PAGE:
Heels Handle Davidson's Double Teams

CHARLOTTE, N.C. – No. 6 North Carolina’s frontcourt was tested not by a packed-in zone on Saturday, but rather a swarm of double teams on the low block in the 90-72 victory over Davidson.

Roy Williams spent a portion of his press conference on Friday discussing how future opponents weren’t likely to scrap their defensive preferences in order to throw a zone at a UNC offense limited in perimeter shooting options and long on interior length.

Davidson, which primarily plays man-to-man, provided an example of how to defend the post without switching to a zone. The Wildcats doubled off the opposite block on entry passes throughout the game, forcing quicker decisions and lower positioning by UNC’s post players.

While the Tar Heels have not spent much time on that particular type of double team in practice to date, according to sophomore forward Isaiah Hicks, they were introduced to the defensive approach during practice on Thursday and Friday in preparation for Saturday’s game.

Unlike a more traditional double team that involves a wing defender collapsing down on the post, the best decision is not a quick pass back out to the perimeter.

“First, Coach [Williams] wants you to make a quick move,” junior forward Brice Johnson said. “The second thing is if you can’t get your shot off, the other big is supposed to go to the front of the rim. We’re supposed to just look for him, and if not, just pass it back out.”

Hicks told reporters the coaching staff detailed a scenario in which Johnson received a pass on the block and immediately got double teamed, which left Kennedy Meeks open. Meeks was then supposed to get to the basket.

“The coaches don’t like you shooting against the double teams, so the easiest thing to do is just pass it to the open man,” Hicks said.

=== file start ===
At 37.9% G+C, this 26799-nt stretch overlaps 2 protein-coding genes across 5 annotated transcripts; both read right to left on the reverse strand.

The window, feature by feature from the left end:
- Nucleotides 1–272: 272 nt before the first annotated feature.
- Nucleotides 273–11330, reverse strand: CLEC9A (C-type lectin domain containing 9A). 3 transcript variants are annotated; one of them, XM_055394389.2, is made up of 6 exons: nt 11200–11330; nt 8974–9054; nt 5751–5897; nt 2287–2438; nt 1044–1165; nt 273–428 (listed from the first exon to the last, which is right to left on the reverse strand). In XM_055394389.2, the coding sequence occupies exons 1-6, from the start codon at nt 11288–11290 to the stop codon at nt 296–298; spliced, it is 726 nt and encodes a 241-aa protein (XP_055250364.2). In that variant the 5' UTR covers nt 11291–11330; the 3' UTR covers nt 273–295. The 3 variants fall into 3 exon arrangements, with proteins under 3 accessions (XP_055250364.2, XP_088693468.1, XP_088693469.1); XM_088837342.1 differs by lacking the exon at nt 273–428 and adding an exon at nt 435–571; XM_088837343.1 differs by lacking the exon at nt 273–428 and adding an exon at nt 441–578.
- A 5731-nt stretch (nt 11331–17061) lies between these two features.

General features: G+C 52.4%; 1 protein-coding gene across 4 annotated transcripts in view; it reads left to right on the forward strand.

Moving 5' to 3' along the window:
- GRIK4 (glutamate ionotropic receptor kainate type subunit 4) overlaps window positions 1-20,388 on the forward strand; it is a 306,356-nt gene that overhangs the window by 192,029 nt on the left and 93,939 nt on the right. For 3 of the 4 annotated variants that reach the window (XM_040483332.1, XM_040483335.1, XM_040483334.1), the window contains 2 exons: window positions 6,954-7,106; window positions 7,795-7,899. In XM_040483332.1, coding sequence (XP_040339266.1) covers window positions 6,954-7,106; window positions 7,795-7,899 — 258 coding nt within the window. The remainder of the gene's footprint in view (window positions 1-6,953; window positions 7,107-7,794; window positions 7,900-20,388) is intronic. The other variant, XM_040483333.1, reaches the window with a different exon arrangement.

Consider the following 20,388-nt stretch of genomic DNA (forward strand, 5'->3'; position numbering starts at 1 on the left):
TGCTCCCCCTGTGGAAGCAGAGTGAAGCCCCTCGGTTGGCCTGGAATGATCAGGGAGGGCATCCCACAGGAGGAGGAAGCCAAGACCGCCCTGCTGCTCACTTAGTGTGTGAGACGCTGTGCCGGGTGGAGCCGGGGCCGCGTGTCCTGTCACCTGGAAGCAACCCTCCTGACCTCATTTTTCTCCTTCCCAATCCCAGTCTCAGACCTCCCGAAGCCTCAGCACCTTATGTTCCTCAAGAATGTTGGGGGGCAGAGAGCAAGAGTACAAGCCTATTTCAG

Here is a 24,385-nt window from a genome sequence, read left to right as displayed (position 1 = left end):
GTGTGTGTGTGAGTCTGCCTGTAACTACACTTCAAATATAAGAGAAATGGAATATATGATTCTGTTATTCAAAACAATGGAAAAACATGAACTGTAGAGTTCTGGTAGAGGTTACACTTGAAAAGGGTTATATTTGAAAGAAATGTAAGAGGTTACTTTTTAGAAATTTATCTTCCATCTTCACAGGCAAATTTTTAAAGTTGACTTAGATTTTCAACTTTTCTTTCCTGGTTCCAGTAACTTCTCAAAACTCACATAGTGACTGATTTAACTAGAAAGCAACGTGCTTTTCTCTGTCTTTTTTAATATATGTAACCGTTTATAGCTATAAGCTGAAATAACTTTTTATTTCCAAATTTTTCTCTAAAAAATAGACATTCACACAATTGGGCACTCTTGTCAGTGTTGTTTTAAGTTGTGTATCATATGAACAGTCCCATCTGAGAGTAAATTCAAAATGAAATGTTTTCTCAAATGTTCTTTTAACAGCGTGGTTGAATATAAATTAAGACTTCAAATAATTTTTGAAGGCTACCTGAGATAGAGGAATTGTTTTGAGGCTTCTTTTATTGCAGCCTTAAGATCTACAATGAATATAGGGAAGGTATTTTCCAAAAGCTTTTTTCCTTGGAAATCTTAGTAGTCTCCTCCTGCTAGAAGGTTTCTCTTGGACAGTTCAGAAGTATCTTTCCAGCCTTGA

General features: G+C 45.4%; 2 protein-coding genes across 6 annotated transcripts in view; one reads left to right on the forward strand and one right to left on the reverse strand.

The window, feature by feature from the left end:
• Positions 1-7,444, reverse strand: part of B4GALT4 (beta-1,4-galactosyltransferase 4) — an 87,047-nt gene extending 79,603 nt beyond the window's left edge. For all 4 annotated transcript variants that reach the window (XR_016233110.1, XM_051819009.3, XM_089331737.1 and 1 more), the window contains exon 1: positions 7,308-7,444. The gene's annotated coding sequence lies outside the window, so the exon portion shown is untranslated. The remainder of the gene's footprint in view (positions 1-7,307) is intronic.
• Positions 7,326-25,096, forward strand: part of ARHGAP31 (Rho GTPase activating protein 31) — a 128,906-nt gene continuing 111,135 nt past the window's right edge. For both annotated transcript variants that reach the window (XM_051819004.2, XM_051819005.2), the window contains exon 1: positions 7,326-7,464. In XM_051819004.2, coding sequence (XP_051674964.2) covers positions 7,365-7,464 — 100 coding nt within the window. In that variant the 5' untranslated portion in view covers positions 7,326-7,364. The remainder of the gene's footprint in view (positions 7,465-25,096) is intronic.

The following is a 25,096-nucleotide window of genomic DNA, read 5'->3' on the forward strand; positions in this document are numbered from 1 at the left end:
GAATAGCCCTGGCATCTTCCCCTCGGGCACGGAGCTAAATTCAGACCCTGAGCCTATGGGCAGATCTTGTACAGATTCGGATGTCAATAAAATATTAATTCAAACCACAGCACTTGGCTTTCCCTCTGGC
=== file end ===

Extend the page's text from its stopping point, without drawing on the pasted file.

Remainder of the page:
Davidson’s frontcourt starters – 6-foot-7 Peyton Aldridge and 6-foot-9 Jake Belford – lacked the size to guard UNC’s bigs effectively one-on-one, but was able to limit the damage by doubling up.

Williams said his post players “got better” at working against the double teams as the game progressed, but stopping short of praising their overall success.

“Teams we’ve had in the past have really done a nice job with that because we’ve moved it quickly to the other big guy,” Williams said. “But I thought, if you’re just picking out that one thing, I think it was to their advantage doubling us in the post because we didn’t hurt them nearly as much as I wanted to or thought we could have.”

UNC outscored Davidson 44-22 in points in the paint and 24-15 in second-chance points. Meeks led UNC with 19 points and 12 rebounds, while Johnson and Hicks both added nine points apiece.

Despite a strong performance in his hometown, Meeks wasn’t pleased with how he handled Davidson’s double teams.

“I don’t think I executed it well,” Meeks said. “I had Brice cutting a few times and I could have passed it a lot quicker. Getting the ball out quicker is important.”

Through three games this season, the Tar Heels have encountered two zone variations, a box-and-1 and post double teams out of man-to-man. Navigating such defensive nuances will help fine-tune UNC’s halfcourt efficiency as the season progresses.

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